The development of the Docklands and Poolbeg peninsula is the best opportunity to reconfigure how Dublin works since the visionary planning in the 18th century.
With the go-ahead being given to a national waste incinerator, we will now be driving half the country's waste through the city centre and then driving the ashes away to be dumped elsewhere.
While simultaneously developing the Silicon Docks, a Dodder linear park and pedestrian access to Sandymount Strand, we are now putting 120 heavy trucks into the daily mix as well. This project is the wrong size, in the wrong place.
The city manager says that it has to happen because €100m has already been spent, but there is no clarity as to where that money has gone. The manager has talked about making a profit out of the whole venture, but someone is going to have to pay back the guaranteed returns that the developer has been promised, That's the householder.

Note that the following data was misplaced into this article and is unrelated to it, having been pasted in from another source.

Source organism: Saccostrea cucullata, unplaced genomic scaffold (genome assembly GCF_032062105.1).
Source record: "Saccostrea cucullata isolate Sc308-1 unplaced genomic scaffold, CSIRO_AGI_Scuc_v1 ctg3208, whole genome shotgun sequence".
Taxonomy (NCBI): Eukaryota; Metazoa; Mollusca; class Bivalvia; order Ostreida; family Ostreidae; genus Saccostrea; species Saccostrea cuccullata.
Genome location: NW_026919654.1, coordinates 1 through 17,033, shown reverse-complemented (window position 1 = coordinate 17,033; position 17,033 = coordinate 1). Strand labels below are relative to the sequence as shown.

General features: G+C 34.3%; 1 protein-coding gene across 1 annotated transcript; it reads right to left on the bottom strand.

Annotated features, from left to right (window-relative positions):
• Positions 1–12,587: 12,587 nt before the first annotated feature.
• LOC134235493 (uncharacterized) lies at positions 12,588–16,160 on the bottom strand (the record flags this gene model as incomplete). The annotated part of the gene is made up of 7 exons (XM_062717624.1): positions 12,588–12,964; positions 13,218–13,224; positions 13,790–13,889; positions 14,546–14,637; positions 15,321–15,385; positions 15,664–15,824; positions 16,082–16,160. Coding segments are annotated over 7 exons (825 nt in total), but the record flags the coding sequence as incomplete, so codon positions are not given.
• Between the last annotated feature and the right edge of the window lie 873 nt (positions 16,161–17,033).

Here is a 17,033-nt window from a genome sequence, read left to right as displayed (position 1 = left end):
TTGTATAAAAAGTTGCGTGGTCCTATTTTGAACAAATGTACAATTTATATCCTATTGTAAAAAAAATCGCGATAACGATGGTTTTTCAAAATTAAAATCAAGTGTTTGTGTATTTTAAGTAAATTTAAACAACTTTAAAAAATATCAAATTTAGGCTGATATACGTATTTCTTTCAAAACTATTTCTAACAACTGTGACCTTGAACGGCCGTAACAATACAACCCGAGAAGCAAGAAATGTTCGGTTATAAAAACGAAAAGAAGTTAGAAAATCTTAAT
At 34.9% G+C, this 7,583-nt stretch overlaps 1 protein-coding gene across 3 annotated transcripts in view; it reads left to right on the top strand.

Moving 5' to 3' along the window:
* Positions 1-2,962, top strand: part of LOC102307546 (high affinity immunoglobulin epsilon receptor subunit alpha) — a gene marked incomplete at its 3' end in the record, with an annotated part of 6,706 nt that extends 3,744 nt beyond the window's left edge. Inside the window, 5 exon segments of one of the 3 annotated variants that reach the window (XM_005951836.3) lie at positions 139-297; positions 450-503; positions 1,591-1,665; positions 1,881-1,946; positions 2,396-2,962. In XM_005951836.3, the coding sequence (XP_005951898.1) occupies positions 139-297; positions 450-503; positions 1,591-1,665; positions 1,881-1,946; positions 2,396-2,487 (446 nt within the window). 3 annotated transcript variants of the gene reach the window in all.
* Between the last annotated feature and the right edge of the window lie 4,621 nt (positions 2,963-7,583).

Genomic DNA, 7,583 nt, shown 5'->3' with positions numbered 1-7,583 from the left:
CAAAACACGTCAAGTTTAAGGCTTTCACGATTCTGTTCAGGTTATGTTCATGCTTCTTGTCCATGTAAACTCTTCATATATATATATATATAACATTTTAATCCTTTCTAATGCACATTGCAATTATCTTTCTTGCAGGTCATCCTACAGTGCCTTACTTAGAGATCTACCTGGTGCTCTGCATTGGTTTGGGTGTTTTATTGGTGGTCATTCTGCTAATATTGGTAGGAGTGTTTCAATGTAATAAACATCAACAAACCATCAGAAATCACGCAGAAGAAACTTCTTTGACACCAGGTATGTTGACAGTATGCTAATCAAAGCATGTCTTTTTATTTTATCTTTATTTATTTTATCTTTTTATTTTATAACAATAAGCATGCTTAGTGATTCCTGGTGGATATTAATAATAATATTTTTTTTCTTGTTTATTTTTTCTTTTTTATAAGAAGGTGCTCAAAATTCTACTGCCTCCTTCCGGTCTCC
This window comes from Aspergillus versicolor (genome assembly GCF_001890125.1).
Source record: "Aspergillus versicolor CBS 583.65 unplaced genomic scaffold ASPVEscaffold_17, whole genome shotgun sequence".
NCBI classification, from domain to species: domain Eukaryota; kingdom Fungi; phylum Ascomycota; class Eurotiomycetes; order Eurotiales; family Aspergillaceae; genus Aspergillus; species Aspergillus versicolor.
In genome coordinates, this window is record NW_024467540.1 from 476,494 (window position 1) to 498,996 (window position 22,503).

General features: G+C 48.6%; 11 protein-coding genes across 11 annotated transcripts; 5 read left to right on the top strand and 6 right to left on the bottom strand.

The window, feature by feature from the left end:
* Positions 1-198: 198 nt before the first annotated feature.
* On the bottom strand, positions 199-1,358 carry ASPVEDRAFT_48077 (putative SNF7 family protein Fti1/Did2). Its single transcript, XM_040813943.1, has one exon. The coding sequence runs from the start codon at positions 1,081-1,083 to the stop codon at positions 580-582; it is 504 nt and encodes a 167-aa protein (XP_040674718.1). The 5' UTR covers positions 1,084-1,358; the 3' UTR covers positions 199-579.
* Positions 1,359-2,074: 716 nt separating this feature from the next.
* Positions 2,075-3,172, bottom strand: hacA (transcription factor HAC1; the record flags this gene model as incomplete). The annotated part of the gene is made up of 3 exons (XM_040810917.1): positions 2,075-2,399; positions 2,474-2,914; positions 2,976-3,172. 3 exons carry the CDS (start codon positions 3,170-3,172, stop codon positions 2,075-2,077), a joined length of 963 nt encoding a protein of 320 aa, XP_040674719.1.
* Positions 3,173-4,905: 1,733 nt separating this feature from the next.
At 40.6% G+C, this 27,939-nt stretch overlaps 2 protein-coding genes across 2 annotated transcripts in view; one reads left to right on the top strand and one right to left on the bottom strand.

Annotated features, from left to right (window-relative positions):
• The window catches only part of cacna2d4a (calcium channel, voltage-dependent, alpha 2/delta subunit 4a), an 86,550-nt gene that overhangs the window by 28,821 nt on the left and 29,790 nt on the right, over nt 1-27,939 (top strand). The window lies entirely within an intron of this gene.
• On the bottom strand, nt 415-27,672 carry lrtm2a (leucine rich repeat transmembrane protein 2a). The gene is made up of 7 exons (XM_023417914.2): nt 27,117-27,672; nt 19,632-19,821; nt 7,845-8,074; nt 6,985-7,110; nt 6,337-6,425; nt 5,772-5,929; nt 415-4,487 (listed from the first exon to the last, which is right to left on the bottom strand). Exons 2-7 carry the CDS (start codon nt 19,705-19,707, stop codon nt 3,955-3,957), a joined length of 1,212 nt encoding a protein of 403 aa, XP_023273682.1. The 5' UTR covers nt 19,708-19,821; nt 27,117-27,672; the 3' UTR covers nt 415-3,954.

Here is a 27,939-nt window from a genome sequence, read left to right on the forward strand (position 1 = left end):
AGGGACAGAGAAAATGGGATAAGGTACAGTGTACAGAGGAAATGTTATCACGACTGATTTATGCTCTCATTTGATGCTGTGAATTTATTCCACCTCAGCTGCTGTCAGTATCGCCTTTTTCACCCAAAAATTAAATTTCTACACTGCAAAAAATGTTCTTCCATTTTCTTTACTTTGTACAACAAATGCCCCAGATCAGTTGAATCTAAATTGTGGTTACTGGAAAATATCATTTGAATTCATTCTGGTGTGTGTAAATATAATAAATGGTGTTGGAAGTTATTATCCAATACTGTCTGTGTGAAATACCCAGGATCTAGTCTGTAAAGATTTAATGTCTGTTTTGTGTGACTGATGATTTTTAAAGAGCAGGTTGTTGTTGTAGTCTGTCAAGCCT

The Government could have stopped this project and pursued a more ambitious recycling policy, but they abandoned that approach, It is another nail in the coffin of their environmental reputation.
It makes no sense to be burning rubbish when the rest of Europe is now going for a 70pc recycling rate. Other alternatives, such as treating the waste using new mechanical or biological treatments, would allow us to shut down the landfill sites that everyone agrees have to go, and offer an alternative to incineration.
This project was conceived back in 1998 in a totally different world. We have shown since then that we can both reduce the amount of waste we create and reach recycling rates never thought possible. Only a legal challenge or change of heart in government can stop it now. We need to abandon the 20th-century approach to our waste problem, and get with the programme on 21st century thinking.
Eamon Ryan is leader of the Green Party